Webmaster’s note 1/17/2016: This is an old review from the previous version of the site, which we’re bringing in as a post so that it’ll be searchable in the reviews categories with newer content.
Eyes Wide Shut
review by Duryea Edwards
A Morality Fable …
An Erotic Tale Of Lust And Its Consequences …
Played Out By Joe And Jane Average …
Bill Hartford (Tom Cruise) has just been placed in a bind by his wife asking the proverbial “Does this dress make me look too fat?” sort of question. While high, she has confessed to the fact that she has lusted for other men. Six months ago it was a handsome young navel officer at a vacation resort. Last night, it was a refined older gentleman who danced with her at a Christmas Party.
Since her inhibitions are already down, Alice (Nicole Kidman) is now demanding to know how Bill feels about all of this. What does he think about her confession of lust? How does he feel in his heart about other women? Does he lust for any of the attractive young women that his position as a doctor places him into contact with?
Bill has no idea of what to say, and even if he did it wouldn’t matter. All of this is new to him, but Alice has been letting the whole thing fester for the past few months. She’s mad as hell at herself, but she’s taking it all out on him. It doesn’t really matter what he says or tries to say. Nothing will be right. She’s looking for him be wrong, so he has to be wrong.
Their exchange of information is interrupted by Bill receiving a telephone call telling him that a patient of his has died. He needs to go provide some emotional support to the man’s daughter. He also needs to have some time to think about everything Alice has told him.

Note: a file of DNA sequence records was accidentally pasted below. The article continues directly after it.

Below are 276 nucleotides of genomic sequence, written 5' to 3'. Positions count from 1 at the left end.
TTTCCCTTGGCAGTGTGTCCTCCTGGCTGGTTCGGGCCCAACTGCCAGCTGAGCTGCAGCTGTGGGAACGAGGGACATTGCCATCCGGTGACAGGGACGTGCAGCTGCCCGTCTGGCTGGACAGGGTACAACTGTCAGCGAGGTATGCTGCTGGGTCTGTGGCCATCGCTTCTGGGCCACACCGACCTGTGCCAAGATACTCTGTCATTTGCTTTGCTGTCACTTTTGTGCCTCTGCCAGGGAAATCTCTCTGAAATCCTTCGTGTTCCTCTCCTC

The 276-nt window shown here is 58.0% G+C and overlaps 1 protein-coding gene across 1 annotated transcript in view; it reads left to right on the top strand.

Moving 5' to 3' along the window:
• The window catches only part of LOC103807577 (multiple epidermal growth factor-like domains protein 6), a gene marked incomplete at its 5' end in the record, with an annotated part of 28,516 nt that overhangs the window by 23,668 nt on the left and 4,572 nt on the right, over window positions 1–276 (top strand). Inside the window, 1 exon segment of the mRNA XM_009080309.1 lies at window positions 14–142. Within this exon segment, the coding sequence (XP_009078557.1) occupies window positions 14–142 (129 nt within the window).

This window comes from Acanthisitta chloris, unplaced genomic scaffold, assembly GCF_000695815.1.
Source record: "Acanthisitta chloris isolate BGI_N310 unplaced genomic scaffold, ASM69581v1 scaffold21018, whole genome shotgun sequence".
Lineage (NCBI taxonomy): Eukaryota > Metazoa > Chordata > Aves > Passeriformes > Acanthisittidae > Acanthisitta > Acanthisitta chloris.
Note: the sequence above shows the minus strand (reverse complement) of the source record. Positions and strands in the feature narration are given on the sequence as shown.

As the story continues to evolve, we see the universal struggle between the forces of temptation and propriety being played out. The idea of possibly cheating on his wife, which was firmly hidden in the back of Bill’s mind, has now been pulled up to the surface by her recent confession. Fate obliges the situation by placing in front of Bill a series of circumstances which an average man would not even dream of encountering within the course of an evening.
Director Stanley Kubrick has attempted to construct what is called a plausible improbability. One event must lead to another in a manner which is highly unlikely but ultimately entertaining. In a screwball comedy such as Arsenic and Old Lace or A Fish Called Wanda, the viewer watches the story expecting to give it a few grains of salt. But Eyes Wide Shut is intended to be an erotic character study laced with suspense. A set of events which should be taking at least seven hours to unfold cannot be shown happening in only four. As the storytellers attempt to cram what should be at least 60 hours of action and character growth into a time span of less than 36 hours, the basic nature of the story becomes less believable than it would have been if everything had been allowed to stretch into one more day. Bill simply can’t be in that many places doing that many things in such a short span of time.
I’ll give the film a solid three stars. Cruise and Kidman are excellent as Bill and Alice, and the wonderfully erotic nature of the story helps to overcome the inconsistencies in the plot timing. I have read that the untimely death of Kubrick made it necessary for someone else to complete the final cut of the film. I can only wonder if having his hand there at the very end would have made a significant difference in the pacing of the story.